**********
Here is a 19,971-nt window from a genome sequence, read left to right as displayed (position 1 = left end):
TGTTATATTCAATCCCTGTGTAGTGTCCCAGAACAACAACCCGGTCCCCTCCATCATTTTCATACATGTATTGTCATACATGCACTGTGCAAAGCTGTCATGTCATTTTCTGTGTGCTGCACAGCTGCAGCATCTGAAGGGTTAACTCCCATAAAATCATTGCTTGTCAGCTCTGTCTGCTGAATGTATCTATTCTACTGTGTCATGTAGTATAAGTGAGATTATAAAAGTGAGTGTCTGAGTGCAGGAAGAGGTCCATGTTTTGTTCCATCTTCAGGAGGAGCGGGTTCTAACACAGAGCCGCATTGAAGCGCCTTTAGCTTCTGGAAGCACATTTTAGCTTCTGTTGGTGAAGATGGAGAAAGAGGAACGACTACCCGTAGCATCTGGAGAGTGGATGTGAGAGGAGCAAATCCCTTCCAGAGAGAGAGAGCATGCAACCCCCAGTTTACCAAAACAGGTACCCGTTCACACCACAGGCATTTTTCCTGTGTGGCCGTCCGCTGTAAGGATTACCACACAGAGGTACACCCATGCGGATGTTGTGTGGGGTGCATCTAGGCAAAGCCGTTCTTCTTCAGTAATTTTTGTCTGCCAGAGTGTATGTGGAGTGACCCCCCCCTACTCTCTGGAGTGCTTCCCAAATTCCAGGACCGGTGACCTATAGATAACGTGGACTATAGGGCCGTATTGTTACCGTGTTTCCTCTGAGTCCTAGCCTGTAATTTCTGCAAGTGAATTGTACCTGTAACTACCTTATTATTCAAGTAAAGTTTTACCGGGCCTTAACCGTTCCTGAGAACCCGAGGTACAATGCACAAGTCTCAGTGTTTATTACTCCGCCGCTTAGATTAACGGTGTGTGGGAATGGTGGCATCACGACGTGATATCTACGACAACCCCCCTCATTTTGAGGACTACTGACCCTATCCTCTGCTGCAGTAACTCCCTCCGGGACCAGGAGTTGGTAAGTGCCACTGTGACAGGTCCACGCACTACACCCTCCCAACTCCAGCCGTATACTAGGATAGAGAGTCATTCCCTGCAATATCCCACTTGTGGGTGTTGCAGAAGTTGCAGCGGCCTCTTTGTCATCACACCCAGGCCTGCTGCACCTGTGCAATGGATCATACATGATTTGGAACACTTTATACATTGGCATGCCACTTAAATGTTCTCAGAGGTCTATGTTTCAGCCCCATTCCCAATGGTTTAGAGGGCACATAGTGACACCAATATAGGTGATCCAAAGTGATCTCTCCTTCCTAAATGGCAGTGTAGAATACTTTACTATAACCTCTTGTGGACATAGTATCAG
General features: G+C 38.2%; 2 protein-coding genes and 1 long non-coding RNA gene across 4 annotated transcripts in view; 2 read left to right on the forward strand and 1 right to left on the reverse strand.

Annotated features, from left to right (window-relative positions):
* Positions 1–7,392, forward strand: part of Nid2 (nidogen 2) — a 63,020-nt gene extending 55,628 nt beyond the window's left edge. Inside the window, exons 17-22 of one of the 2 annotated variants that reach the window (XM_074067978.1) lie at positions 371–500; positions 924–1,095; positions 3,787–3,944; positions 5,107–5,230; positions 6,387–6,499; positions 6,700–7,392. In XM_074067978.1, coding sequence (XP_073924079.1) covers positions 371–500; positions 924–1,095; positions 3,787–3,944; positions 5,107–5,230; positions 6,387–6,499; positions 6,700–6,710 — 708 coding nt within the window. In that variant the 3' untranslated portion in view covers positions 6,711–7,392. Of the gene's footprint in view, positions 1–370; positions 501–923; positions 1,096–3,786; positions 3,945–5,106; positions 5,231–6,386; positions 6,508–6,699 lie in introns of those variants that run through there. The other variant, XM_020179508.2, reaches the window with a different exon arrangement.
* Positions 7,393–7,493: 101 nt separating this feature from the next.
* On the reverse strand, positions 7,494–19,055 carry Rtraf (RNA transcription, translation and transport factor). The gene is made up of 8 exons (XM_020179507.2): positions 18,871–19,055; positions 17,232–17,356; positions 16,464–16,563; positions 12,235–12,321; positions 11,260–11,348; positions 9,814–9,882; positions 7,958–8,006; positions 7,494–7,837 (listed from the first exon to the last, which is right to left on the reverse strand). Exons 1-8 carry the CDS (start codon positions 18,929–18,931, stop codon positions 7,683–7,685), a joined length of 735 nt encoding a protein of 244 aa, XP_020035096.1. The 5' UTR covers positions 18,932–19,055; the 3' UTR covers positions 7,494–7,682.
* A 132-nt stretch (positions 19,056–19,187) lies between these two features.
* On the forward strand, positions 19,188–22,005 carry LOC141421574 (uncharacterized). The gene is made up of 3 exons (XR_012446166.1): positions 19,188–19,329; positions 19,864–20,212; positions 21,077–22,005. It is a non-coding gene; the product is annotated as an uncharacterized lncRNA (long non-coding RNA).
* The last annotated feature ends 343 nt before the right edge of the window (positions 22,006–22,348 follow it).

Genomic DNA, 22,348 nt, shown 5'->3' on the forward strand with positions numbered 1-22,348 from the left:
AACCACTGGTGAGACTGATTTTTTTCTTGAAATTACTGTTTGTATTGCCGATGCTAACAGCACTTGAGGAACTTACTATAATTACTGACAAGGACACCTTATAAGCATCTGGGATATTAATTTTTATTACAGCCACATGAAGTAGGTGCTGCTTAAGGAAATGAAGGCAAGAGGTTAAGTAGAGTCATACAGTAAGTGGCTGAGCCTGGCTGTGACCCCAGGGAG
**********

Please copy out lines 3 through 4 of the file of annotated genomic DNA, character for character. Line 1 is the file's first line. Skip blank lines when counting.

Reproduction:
General features: G+C 38.2%; 2 protein-coding genes and 1 long non-coding RNA gene across 4 annotated transcripts in view; 2 read left to right on the forward strand and 1 right to left on the reverse strand.

Annotated features, from left to right (window-relative positions):